- Format: eBook
- ISBN: 978-1-5261-1182-1
- Publisher: Manchester University Press
- Price: £80.00 (incl. VAT)
- Published Date: May 2016
- BIC Category: Film and Media, Film history, theory & criticism, PERFORMING ARTS / Film & Video / History & Criticism, The arts / Film theory & criticism
Over the last three decades, Scottish cinema has seen an unprecedented number of international successes. Films ranging from Local Hero to The Last King of Scotland have not only raised the profile of film-making north of Hadrian's Wall, but have also raised a number of questions about the place of cinema originating from a small, historically marginalised, as yet stateless nation, within national and transnational film cultures.
By providing detailed case studies of some of the biggest films of contemporary Scottish cinema, including Local Hero, Mrs. Brown, Morvern Callar and others, this volume will help readers to understand the key works of the period as well as the industrial, critical and cultural contexts surrounding their creation and reception. As the field of Scottish film studies has also grown and developed during this period, this volume will also introduce readers to the debates sparked by the key works discussed in the book.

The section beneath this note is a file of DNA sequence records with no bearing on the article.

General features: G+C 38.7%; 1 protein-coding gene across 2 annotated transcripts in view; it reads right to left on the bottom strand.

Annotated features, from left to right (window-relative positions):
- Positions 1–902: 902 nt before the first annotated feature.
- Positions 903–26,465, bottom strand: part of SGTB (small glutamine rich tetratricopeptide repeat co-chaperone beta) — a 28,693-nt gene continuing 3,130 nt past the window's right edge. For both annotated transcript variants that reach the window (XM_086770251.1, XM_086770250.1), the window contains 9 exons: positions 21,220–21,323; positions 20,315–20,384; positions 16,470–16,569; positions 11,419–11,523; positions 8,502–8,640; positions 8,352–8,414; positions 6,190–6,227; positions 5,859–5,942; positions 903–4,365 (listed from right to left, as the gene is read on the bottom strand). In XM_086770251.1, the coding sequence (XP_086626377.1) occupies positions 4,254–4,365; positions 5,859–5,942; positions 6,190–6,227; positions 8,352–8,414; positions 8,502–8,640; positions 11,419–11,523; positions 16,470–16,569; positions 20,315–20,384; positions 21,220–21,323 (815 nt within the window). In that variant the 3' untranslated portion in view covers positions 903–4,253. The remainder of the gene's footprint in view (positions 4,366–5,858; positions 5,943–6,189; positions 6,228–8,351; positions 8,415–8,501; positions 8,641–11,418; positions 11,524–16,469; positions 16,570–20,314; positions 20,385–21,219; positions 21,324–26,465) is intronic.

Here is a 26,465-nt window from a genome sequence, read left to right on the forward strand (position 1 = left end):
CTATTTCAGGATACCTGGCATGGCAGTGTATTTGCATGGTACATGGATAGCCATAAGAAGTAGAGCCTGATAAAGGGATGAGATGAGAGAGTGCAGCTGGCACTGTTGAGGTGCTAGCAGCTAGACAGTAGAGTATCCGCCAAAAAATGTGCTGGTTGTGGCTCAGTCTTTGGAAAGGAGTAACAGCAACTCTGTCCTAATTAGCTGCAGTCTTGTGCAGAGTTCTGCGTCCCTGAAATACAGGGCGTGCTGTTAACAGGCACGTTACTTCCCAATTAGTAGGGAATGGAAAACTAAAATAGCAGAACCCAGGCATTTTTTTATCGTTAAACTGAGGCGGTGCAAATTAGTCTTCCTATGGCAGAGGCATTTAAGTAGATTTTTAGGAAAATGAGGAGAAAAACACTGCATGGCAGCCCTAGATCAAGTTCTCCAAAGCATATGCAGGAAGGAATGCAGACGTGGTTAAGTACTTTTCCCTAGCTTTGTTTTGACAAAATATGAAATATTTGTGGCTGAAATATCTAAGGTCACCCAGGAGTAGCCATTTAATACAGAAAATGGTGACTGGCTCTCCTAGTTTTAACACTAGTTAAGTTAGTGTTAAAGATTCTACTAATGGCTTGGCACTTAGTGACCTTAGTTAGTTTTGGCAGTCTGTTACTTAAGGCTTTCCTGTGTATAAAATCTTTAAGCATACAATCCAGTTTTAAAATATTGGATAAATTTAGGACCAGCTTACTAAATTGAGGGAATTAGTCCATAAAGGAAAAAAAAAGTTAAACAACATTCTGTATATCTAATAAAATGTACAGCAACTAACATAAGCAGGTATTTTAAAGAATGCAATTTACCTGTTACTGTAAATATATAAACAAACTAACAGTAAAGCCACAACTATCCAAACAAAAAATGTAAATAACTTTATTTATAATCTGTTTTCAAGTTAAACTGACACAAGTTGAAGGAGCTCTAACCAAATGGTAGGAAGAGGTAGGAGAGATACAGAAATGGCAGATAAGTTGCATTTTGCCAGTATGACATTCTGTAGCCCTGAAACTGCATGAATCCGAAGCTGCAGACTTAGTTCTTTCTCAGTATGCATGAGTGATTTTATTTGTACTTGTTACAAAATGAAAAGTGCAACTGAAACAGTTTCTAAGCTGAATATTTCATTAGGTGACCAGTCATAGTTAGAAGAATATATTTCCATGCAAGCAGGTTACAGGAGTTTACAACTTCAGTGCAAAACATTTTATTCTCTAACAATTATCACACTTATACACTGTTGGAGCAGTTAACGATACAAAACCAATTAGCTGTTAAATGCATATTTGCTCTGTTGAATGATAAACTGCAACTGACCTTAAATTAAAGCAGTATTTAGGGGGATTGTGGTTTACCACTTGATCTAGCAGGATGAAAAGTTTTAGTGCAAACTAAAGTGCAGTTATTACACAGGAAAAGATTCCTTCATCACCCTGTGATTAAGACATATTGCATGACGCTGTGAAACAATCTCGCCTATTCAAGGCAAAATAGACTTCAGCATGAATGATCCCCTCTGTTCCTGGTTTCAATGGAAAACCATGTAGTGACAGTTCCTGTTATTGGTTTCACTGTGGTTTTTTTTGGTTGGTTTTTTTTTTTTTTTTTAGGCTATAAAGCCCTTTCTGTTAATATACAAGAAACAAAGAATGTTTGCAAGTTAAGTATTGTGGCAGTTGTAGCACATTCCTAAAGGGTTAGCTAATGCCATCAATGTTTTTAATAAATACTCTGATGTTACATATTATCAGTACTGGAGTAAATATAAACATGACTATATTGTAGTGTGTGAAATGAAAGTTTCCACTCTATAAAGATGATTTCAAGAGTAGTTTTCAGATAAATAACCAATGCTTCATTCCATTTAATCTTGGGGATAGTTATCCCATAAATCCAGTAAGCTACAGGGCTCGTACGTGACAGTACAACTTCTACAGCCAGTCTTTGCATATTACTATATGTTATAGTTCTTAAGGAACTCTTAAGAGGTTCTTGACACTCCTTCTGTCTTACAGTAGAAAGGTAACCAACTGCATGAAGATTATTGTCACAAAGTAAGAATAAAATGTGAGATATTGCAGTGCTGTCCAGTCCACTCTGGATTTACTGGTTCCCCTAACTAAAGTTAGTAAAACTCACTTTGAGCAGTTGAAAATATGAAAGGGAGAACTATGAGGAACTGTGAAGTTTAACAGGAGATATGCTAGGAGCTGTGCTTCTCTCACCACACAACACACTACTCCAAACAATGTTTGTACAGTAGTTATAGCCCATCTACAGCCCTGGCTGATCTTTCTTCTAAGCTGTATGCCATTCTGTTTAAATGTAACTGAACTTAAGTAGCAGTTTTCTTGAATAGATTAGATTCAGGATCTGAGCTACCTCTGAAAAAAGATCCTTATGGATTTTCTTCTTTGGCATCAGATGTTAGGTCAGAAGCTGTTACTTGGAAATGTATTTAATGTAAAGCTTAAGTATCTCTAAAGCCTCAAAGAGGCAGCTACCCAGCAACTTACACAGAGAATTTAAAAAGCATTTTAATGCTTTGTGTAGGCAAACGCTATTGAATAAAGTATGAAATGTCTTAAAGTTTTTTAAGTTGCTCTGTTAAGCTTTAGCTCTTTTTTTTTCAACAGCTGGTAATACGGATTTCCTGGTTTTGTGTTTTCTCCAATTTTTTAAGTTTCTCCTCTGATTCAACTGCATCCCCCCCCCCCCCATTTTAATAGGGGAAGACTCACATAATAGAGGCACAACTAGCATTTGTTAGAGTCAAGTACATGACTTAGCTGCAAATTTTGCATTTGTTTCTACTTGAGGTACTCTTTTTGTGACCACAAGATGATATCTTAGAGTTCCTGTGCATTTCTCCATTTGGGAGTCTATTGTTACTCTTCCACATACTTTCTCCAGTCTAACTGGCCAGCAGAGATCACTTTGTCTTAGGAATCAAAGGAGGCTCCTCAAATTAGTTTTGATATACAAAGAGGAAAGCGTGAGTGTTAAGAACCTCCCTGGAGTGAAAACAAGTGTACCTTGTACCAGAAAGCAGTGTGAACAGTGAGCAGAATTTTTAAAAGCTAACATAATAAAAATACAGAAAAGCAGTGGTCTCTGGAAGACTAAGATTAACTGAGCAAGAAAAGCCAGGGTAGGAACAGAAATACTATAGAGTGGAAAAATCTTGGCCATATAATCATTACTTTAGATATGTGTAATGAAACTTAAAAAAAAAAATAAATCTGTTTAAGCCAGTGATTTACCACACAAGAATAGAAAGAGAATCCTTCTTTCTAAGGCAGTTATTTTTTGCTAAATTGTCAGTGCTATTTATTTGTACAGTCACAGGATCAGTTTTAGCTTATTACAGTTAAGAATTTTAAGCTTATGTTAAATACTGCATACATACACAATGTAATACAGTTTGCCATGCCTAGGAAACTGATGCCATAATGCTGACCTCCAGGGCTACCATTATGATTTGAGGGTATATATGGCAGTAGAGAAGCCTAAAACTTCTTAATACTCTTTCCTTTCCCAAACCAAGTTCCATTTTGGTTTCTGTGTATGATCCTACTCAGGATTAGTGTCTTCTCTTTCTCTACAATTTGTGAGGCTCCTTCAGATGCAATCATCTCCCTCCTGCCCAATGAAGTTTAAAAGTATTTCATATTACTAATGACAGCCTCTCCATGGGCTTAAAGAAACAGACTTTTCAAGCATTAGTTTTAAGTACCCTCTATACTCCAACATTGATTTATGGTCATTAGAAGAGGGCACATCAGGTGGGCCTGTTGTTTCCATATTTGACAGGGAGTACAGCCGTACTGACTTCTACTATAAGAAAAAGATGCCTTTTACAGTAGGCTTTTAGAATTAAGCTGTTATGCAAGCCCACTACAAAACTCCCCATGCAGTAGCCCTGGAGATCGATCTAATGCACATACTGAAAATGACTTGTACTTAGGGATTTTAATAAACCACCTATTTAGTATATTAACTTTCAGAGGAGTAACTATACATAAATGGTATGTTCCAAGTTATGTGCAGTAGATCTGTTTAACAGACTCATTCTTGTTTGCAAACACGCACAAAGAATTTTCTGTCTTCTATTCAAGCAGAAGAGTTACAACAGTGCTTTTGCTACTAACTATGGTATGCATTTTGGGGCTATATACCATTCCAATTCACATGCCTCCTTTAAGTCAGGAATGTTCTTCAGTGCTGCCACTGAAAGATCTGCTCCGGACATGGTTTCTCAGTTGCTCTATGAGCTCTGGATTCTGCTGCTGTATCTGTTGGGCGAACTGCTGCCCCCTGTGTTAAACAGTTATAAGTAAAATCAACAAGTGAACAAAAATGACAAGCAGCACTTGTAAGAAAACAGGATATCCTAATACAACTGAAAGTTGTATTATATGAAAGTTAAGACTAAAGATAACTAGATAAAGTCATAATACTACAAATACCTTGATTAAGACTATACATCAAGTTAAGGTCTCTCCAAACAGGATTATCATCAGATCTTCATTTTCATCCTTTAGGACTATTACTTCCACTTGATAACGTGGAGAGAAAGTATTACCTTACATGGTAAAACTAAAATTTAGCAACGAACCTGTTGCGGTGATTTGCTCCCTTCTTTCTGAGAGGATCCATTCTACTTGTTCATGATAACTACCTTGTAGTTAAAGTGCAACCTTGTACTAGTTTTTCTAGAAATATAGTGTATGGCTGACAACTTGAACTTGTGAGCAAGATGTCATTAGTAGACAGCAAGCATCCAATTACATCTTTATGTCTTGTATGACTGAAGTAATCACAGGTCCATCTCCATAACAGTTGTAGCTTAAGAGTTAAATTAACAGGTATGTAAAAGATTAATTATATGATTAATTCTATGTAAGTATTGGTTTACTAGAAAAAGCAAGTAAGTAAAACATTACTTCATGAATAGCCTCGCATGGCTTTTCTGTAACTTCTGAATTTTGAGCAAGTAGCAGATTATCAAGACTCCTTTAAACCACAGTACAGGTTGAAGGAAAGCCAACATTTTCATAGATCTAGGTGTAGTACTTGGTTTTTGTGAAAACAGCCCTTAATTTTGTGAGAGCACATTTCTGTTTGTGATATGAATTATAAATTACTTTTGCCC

Introduction: surveying Scottish cinema, 1979-present
1. 'Raking over' Local Hero again: national cinema, indigenous creativity and the international market
2. Mrs Brown: Scottish cinema in an age of devolved public service broadcasting
3. Lynne Ramsay, cross-over cinema and Morvern Callar
4. The many authors of Young Adam
5. Importing national cinema: Ken Loach, Ae Fond Kiss and multicultural Scottish cinema
6. Not British, Scottish?: The Last King of Scotland and post-imperial Scottish cinema
Christopher Meir is Lecturer in Film at the University of West Indies, St. Augustine